Aim: To report an uncommon case of an extraoral sinus tract of the submandibular region caused by a molar in the mandible (tooth 47).
Case report: Tooth 47 presented with an insufficient coronal restoration and an absence of pain and discomfort to pressure and palpation in the periapical region. Based on oral inspection and radiographic examination, a pulp necrosis of tooth 47 was diagnosed, which had resulted in a cutaneous sinus tract. The persistent purulent drainage of the sinus tract in the submandibular region ceased during the successful root canal treatment of tooth 47. The root canal was irrigated with copious rrigant (3% sodium hypochlorite, 0.9% sodium chloride, 2% chlorhexidine) and several intracanal calcium hydroxide dressings.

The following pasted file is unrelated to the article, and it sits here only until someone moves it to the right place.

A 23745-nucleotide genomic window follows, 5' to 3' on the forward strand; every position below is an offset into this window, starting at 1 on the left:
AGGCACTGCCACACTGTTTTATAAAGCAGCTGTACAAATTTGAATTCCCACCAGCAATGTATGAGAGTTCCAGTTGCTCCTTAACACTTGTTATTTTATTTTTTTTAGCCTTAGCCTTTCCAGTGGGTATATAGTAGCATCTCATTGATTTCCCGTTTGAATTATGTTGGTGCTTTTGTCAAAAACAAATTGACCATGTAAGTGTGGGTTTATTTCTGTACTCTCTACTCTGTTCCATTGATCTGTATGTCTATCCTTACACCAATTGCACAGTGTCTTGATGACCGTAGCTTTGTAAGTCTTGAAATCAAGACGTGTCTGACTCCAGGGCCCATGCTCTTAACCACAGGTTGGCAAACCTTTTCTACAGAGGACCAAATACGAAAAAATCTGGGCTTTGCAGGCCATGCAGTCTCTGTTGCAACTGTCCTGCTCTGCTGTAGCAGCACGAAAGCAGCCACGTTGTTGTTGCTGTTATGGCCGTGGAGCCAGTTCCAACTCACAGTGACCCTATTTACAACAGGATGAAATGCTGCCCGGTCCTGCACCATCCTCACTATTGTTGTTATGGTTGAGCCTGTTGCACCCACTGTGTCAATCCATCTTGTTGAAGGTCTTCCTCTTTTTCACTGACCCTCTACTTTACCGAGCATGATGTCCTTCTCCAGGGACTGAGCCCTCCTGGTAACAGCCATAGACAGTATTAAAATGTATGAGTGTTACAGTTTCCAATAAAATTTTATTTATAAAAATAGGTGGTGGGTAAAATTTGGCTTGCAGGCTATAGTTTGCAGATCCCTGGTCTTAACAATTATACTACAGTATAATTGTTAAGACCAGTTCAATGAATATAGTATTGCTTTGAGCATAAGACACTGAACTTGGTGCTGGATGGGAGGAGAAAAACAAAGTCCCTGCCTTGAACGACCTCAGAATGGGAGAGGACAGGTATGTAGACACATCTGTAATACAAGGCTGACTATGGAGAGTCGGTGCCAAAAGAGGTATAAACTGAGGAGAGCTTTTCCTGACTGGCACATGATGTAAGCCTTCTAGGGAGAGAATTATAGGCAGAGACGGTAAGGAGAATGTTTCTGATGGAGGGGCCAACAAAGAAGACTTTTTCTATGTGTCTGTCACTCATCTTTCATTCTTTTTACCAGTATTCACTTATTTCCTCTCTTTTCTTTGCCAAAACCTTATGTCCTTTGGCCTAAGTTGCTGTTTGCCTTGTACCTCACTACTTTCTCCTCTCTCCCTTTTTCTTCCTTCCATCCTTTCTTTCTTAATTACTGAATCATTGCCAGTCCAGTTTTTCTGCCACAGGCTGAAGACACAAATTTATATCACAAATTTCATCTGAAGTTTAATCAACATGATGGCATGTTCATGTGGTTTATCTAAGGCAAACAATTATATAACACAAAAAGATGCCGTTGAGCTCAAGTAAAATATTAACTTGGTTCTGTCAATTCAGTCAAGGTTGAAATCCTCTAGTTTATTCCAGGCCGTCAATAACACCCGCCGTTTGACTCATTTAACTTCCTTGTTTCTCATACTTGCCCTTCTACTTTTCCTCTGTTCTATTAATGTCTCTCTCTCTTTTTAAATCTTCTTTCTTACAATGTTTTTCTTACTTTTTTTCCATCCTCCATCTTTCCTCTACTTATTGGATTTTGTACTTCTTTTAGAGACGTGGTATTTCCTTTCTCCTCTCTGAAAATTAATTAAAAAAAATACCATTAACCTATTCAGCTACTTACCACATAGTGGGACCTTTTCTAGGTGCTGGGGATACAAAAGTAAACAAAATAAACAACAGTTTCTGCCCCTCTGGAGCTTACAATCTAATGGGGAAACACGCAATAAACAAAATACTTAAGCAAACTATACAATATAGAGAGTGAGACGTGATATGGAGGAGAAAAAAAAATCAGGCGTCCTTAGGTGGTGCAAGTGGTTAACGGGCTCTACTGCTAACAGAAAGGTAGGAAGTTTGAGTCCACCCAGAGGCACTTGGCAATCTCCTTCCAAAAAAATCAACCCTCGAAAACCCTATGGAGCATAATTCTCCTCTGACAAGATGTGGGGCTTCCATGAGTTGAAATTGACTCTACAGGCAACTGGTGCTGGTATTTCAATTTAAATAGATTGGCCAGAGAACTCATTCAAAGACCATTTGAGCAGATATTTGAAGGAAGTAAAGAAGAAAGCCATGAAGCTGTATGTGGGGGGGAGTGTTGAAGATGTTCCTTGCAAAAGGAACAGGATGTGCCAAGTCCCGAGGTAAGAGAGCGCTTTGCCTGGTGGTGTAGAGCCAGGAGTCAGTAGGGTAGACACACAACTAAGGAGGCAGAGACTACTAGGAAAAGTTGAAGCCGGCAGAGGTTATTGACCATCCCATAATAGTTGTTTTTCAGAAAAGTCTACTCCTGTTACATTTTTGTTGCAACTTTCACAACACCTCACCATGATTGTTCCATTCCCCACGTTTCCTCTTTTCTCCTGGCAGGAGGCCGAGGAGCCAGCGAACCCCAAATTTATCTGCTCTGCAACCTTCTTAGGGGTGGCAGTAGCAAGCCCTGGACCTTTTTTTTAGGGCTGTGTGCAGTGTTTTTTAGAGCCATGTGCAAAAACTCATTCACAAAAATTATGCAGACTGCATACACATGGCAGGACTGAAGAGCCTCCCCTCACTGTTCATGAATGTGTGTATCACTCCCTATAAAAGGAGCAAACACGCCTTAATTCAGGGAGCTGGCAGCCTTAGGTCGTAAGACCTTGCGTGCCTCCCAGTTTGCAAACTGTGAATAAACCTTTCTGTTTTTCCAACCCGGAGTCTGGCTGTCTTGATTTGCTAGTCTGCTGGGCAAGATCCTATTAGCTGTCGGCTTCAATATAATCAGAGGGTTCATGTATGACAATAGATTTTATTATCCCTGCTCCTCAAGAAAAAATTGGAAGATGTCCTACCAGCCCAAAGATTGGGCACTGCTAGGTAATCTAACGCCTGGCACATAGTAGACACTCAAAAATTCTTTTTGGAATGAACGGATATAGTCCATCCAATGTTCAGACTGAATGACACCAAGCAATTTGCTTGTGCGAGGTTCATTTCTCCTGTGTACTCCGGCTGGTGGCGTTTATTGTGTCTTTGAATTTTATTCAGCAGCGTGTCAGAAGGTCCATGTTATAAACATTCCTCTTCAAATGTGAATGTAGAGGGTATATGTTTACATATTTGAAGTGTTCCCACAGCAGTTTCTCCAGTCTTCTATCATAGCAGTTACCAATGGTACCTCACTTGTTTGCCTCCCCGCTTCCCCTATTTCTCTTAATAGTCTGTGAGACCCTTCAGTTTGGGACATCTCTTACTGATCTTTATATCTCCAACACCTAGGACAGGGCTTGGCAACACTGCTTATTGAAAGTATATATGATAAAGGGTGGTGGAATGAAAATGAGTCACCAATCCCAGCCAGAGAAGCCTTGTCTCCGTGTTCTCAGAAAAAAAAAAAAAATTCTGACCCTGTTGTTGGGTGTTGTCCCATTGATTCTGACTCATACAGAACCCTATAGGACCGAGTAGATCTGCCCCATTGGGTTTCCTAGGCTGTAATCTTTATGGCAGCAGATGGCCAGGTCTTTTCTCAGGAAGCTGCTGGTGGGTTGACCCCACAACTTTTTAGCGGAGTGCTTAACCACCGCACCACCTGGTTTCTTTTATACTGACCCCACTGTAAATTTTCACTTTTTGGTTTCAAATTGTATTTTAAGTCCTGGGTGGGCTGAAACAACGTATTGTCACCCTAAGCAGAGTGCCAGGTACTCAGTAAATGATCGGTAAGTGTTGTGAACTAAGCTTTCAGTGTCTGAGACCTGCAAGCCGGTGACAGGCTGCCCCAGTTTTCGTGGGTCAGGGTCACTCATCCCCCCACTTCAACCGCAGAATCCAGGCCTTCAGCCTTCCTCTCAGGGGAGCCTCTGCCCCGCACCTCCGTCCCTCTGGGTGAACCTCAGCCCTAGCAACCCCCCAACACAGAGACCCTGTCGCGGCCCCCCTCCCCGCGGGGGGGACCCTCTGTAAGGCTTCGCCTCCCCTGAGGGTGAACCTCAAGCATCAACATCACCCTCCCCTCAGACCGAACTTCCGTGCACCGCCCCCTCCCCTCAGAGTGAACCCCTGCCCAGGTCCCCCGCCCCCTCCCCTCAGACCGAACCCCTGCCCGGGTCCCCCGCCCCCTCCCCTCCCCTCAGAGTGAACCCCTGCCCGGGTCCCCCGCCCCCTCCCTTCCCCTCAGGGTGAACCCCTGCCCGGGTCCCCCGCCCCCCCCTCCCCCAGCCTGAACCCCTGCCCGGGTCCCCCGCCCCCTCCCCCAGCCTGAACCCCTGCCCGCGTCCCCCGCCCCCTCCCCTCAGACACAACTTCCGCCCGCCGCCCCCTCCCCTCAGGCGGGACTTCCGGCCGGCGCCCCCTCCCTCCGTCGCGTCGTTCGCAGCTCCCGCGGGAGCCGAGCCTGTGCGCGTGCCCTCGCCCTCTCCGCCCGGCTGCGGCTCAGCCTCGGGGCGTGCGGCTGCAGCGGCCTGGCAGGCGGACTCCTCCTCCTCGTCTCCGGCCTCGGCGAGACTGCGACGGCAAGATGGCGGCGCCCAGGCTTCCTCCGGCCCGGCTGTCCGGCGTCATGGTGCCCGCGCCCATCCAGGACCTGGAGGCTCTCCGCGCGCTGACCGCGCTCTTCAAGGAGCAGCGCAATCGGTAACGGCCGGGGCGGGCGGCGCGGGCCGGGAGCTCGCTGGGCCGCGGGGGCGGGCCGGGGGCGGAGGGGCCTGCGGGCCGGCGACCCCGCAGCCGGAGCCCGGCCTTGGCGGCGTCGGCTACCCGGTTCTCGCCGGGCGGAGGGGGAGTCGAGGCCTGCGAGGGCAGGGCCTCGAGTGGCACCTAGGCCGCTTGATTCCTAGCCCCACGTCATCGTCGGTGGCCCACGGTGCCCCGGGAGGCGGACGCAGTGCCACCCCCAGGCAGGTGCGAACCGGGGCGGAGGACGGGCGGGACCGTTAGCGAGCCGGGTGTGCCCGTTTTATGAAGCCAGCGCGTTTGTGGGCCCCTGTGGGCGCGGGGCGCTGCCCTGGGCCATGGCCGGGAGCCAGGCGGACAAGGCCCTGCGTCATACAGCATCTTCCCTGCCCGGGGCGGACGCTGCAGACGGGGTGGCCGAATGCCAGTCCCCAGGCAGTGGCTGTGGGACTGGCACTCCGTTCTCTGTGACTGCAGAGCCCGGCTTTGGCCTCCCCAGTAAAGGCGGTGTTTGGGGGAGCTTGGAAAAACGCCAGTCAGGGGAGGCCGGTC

Conclusion: In the presented case it was observed that it is challenging to diagnose a cutaneous draining sinus tract of endodontic origin. Thus, treatment of skin lesions of the face, and neck odontogenic infections should always be considered. Clinical and radiographic dental examinations can identify the tooth involved and may avoid unnecessary antibiotic or surgical therapies. Proper disinfection of the root canal system by chemo-mechanical instrumentation resulted in resolution of the sinus tract and promoted periapical healing of the tooth involved. This should therefore be considered as the treatment of choice when dealing with an odontogenic extraoral sinus tract.